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Posts Tagged ‘civil war’

The next Digital History seminar will be streamed over live video link on 29 October 2013 at 5.15pm (GMT).  See details below:

 

Title: Ideology and Algorithms: The uses of nationalism in the American Civil War and topic Modeling in historical Research

Speaker: Robert Nelson (University of Richmond)

Venue: Athlone Room, 102, Senate house, first floor

Time: Tuesday, October 29th, 5:15 pm GMT  (please note that time differences between UK and USA are one hour less than usual)

 

The 9th New York Infantry Regiment charging the Confederate right at Antietam. (wikipedia)

The 9th New York Infantry Regiment charging the Confederate right at Antietam. (wikipedia)

Abstract: This presentation will explore the instrumental functions of nationalistic and patriotic rhetoric during the Civil War. Using an innovative text-mining technique called topic modeling to analyze the entire runs of the Richmond Daily Dispatch and the New-York Times during the war, it will suggest that the two newspapers used the same language of patriotism and nationalism but to different ends: the former to draw men into the army, the latter to draw voters to the polls to support the Republic Party.  It will also reflect upon the broader methodological value of topic modeling, suggesting how cultural and intellectual historians can use the technique to interpret the concrete political, social, and emotional functions of elusive ideological discourses.

Rob Nelson is the Director of the Digital Scholarship Lab and affiliated faculty in the American Studies program at the University of Richmond.  He has directed and developed a number of digital humanities projects including “Mining the Dispatch,” “Redlining Richmond,” and the History Engine.  He’s currently working on a couple of projects.  One uses a text-mining technique called topic modeling to analyze nationalism in Civil War newspapers.  The other is an multi-year, collaborative project to develop an extensive digital atlas of American history.

Robert will be speaking via live video link. The seminar will be streamed live online at HistorySpot. To keep in touch, follow us on Twitter (@IHRDigHist) or at the hashtag #dhist.

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Franco-British History
10 November 2011
Stéphane Jettot (Paris 4-Sorbonne), autour de son livre, Servir le roi et la nation. Représentation diplomatique et représentation parlementaire dans l’Angleterre de la Restauration (1660-1702) (PUPS,  2011).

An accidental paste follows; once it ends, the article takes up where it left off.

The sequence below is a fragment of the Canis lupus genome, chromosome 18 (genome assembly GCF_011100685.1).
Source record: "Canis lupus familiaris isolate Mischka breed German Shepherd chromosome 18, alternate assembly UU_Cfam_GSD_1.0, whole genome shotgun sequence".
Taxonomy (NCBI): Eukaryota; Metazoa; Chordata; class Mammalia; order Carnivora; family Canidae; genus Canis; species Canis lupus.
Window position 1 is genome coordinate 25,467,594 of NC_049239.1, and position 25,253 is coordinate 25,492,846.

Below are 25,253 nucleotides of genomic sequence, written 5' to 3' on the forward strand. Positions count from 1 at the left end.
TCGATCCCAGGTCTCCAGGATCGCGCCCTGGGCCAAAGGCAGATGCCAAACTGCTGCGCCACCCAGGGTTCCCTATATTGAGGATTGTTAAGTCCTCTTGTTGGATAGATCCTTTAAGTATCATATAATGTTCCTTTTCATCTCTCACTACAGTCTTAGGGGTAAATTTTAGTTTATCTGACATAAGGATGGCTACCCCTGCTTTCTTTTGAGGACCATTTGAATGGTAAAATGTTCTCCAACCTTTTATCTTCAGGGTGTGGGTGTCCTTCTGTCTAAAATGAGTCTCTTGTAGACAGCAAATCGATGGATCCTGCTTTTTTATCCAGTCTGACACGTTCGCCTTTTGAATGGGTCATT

Note: This podcast is in French

Abstract Translation: England under the Restoration continues to be traversed by deep tensions inherited from the Civil War. A key issue debated in Parliament in London, in cities and pamphlets, revolves around the performance. In addition to the reflections of Hobbes or Locke, we remember the failure of the Anglican Church to represent all the Protestants, the failure of the last Stuarts to embody the various and conflicting interests of their subjects or the growing suspicions in the population vis-à-vis the elite members. Similarly, in the diplomatic field, the allies of England question the reliability of their partners and enemies working to maintain the conflict within the court and Parliament. The Glorious Revolution, placing the country in the camp of the allied powers against Louis XIV, raised some uncertainties, but the debate continues about the limits of the royal prerogative, the place of ministerial or how to arbitrate religious interests, commercial or colonial. These well-known problems are revisited from the study of a small group of members whose common point is to combine both a seat in the House of Commons and experience in the embassies on the continent. Their family papers, speeches in Parliament and Europe and their memories can be a personal point of view and concrete on the interactions between domestic crises and diplomatic negotiations in the England of the last Stuarts.

To listen to this podcast click here.

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Latin American History
Mexican Nationalism: History and Theory
David Brading (Cambridge)
4 October 2011

Flag of Mexico

In 1821 Mexico gained independence from Spain and formed a Republic.  By the 1880s a ‘reformation’ had begun to occur in the Mexican church, trade had moved primarily with Europe to Mexico’s North American neighbours, and modernisation went hand-in-hand with a government based around dictatorship and a cast based society.  Amongst, all of these changes in Mexican society were the growth of a nationalist ideology straining to break free of its Spanish roots and searching for a new ‘Mexican’ identity.  David Brading is both successful as an historian in English-speaking countries and in Mexico itself.  Indeed, several of his books are reprinted regularly in Mexico and viewed as essential texts in their universities.  This talk, then, on Mexican nationalism, comes from a man who is by-far one of the leaders in his particular field.  Brading looks at the multi-faceted nature and history of nationalism in Mexico especially where it intersected with major events such as civil war, religious transformation, and growth of urbanisation and modernisation. 

To listen to the podcast please click here.

 

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